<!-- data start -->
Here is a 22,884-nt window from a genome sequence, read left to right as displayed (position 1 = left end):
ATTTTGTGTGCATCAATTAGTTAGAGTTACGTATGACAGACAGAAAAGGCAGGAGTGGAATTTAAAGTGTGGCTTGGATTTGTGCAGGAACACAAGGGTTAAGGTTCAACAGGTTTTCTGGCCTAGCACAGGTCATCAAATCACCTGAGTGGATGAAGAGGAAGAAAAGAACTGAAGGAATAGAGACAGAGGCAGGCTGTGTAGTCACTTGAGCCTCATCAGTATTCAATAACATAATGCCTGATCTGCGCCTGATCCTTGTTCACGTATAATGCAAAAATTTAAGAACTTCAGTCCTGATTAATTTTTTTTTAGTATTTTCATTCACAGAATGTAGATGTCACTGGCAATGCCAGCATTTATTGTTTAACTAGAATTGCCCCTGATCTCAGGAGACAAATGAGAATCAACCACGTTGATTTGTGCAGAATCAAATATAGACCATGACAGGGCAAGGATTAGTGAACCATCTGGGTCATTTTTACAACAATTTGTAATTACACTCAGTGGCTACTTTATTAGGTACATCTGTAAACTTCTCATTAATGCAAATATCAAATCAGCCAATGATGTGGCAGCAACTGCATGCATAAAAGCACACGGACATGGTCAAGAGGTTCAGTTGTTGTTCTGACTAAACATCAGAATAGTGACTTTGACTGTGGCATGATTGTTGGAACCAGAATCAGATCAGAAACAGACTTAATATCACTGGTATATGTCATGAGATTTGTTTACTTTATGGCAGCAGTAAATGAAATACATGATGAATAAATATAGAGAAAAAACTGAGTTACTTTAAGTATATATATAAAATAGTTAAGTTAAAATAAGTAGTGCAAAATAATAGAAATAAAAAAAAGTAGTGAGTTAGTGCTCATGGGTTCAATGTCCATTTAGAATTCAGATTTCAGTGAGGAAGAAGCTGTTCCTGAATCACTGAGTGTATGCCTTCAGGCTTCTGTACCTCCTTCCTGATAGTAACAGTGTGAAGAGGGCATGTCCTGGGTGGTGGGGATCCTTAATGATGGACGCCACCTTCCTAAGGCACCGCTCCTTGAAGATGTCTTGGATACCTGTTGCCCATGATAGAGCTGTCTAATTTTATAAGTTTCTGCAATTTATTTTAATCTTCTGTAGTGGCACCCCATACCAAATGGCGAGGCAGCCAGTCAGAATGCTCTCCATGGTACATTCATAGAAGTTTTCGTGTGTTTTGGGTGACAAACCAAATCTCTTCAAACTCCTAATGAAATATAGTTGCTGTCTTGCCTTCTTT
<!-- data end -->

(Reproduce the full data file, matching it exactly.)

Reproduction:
Here is a 22,884-nt window from a genome sequence, read left to right as displayed (position 1 = left end):
ATTTTGTGTGCATCAATTAGTTAGAGTTACGTATGACAGACAGAAAAGGCAGGAGTGGAATTTAAAGTGTGGCTTGGATTTGTGCAGGAACACAAGGGTTAAGGTTCAACAGGTTTTCTGGCCTAGCACAGGTCATCAAATCACCTGAGTGGATGAAGAGGAAGAAAAGAACTGAAGGAATAGAGACAGAGGCAGGCTGTGTAGTCACTTGAGCCTCATCAGTATTCAATAACATAATGCCTGATCTGCGCCTGATCCTTGTTCACGTATAATGCAAAAATTTAAGAACTTCAGTCCTGATTAATTTTTTTTTAGTATTTTCATTCACAGAATGTAGATGTCACTGGCAATGCCAGCATTTATTGTTTAACTAGAATTGCCCCTGATCTCAGGAGACAAATGAGAATCAACCACGTTGATTTGTGCAGAATCAAATATAGACCATGACAGGGCAAGGATTAGTGAACCATCTGGGTCATTTTTACAACAATTTGTAATTACACTCAGTGGCTACTTTATTAGGTACATCTGTAAACTTCTCATTAATGCAAATATCAAATCAGCCAATGATGTGGCAGCAACTGCATGCATAAAAGCACACGGACATGGTCAAGAGGTTCAGTTGTTGTTCTGACTAAACATCAGAATAGTGACTTTGACTGTGGCATGATTGTTGGAACCAGAATCAGATCAGAAACAGACTTAATATCACTGGTATATGTCATGAGATTTGTTTACTTTATGGCAGCAGTAAATGAAATACATGATGAATAAATATAGAGAAAAAACTGAGTTACTTTAAGTATATATATAAAATAGTTAAGTTAAAATAAGTAGTGCAAAATAATAGAAATAAAAAAAAGTAGTGAGTTAGTGCTCATGGGTTCAATGTCCATTTAGAATTCAGATTTCAGTGAGGAAGAAGCTGTTCCTGAATCACTGAGTGTATGCCTTCAGGCTTCTGTACCTCCTTCCTGATAGTAACAGTGTGAAGAGGGCATGTCCTGGGTGGTGGGGATCCTTAATGATGGACGCCACCTTCCTAAGGCACCGCTCCTTGAAGATGTCTTGGATACCTGTTGCCCATGATAGAGCTGTCTAATTTTATAAGTTTCTGCAATTTATTTTAATCTTCTGTAGTGGCACCCCATACCAAATGGCGAGGCAGCCAGTCAGAATGCTCTCCATGGTACATTCATAGAAGTTTTCGTGTGTTTTGGGTGACAAACCAAATCTCTTCAAACTCCTAATGAAATATAGTTGCTGTCTTGCCTTCTTT